APPROACH TO LABORATORY DIAGNOSIS
Clinical microbiology laboratories play a fundamental and indispensable role in providing reliable and timely information regarding the identification of infectious disease agents. Clinicians use this information not only to make or confirm a diagnosis, but also to guide clinical decisions and treatment options, so this information needs to be definitive, significant, and relevant to the case under consideration. Obtaining accurate results that can be interpreted with high confidence is dependent on the laboratory receiving high-quality patient specimens.
Since specimen selection and collection are typically the responsibility of the medical staff, clinicians should (1) understand the pathogenesis of the infection and ensure proper collection of an adequate quantity of specimen from the body site that is most likely to yield growth of the infecting organism, while avoiding contamination from the normal flora; (2) ensure that the integrity of the specimen is not compromised during transport and that the specimen is handled in such a way to preserve the viability of any anaerobes or fastidious organisms; and (3) provide ancillary information to guide the laboratory personnel who will process and analyze the specimen.
As diagnostic microbiology testing becomes more complex, clear communication and strong partnerships between microbiology lab professionals and clinicians will remain a top priority. Clinicians communicate crucial clinical information about a patient to microbiology lab staff that will then allow lab personnel to direct clinicians toward context-appropriate tests and optimized sample collection methods that have the most diagnostic value, which will ultimately lead to better outcomes for patients.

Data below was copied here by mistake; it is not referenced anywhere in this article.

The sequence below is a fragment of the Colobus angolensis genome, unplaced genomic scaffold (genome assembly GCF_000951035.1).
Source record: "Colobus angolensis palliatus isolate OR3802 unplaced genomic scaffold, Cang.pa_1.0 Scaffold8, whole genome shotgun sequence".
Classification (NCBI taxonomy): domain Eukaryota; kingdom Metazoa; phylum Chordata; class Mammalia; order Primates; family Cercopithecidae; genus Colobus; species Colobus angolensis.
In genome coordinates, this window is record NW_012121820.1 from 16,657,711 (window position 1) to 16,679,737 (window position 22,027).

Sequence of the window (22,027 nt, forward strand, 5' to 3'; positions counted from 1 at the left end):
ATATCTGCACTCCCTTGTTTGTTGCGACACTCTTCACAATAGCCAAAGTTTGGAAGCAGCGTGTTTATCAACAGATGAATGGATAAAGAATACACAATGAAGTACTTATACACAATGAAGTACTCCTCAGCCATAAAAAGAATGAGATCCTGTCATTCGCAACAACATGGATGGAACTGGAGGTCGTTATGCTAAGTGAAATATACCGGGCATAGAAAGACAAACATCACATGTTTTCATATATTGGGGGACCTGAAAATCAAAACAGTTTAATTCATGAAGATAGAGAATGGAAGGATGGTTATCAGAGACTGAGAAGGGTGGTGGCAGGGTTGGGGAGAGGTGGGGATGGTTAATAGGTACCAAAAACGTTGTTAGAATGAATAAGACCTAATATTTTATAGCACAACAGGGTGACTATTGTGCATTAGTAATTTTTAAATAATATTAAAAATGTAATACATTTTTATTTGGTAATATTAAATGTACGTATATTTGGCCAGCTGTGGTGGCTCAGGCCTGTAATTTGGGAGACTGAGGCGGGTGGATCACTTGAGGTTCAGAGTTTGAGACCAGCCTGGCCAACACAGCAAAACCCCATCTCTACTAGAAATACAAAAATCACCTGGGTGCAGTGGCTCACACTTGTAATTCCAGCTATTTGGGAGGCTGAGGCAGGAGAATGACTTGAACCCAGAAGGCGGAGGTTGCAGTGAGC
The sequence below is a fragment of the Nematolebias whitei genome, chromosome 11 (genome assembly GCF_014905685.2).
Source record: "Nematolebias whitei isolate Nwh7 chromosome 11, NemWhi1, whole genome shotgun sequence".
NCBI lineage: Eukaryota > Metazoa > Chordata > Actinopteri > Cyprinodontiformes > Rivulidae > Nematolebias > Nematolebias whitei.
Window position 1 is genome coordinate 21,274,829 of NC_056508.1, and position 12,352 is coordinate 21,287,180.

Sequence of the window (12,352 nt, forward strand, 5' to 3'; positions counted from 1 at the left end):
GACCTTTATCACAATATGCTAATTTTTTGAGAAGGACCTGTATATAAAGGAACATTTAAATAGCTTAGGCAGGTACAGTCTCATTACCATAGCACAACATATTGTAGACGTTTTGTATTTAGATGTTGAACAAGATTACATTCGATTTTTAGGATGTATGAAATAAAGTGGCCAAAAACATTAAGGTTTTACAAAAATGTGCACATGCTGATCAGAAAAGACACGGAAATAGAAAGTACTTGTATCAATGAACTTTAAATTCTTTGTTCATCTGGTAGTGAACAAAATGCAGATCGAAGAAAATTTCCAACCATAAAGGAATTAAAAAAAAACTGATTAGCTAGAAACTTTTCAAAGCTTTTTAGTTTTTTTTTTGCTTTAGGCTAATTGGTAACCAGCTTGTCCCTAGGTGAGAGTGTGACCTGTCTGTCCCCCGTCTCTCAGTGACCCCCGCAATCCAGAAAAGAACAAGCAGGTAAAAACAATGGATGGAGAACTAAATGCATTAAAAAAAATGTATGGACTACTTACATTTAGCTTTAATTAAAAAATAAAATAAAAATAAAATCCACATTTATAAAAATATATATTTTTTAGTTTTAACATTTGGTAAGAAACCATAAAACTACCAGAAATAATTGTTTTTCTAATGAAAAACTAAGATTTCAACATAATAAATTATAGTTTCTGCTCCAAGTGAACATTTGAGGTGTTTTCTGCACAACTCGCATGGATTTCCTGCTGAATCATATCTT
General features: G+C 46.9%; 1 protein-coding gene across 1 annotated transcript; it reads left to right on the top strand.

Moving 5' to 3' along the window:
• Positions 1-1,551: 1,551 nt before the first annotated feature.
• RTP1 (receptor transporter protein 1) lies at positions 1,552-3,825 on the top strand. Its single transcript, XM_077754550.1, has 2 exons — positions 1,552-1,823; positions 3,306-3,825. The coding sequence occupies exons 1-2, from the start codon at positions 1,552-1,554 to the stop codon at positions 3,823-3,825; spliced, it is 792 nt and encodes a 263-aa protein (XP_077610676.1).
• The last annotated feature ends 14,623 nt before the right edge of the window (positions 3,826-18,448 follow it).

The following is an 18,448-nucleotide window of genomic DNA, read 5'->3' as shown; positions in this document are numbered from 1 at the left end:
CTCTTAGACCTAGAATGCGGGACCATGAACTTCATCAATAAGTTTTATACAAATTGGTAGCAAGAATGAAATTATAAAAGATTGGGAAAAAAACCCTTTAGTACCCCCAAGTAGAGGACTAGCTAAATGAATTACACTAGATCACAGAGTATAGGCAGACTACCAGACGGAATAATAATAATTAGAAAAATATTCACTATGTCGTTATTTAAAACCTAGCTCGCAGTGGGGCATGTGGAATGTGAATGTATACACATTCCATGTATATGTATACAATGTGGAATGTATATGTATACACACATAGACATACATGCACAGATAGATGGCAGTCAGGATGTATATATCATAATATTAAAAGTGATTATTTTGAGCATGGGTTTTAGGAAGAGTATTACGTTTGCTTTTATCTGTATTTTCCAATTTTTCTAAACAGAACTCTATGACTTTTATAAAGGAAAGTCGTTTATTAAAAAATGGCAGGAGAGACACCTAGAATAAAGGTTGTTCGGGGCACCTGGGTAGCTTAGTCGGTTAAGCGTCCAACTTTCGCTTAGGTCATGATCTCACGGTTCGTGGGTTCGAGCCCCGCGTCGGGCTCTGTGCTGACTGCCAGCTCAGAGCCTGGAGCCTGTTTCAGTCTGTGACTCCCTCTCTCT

Traditionally, diagnosis has relied on culture, microscopic and phenotypic characterization of an organism (Table 9–1), and serologic testing, in which the organism is identified by the detection of organism-specific antibodies in the patient’s serum. More recently, advances in the fields of molecular biology and genomics have resulted in more accurate and rapid identification of causative. There are now several US Food and Drug Administration (FDA)-approved nucleic acid and proteomic-based assays for identifying infectious agents (discussed below), and their routine implementation in the clinical laboratory setting has resulted in improved patient care, better antibiotic stewardship resulting in decreased antimicrobial resistance rates, and increased efficiency of the laboratory and healthcare facility in the processing and analysis of clinical samples.
Table 9–1General Approach to the Diagnosis of a Bacterial Infection ||Download (.pdf) Table 9–1 General Approach to the Diagnosis of a Bacterial Infection
Obtain a specimen from the infected site.
Stain the specimen using the appropriate procedure (e.g., Gram stain or acid-fast stain). If bacteria are seen in the Gram stain specimen, their shape (e.g., cocci or rods), size, arrangement (e.g., chains or clusters), and whether they are gram-positive or gram-negative should be observed. It is also important to determine whether only one or more than one type of bacteria is present. The microscopic appearance is not sufficient to speciate ...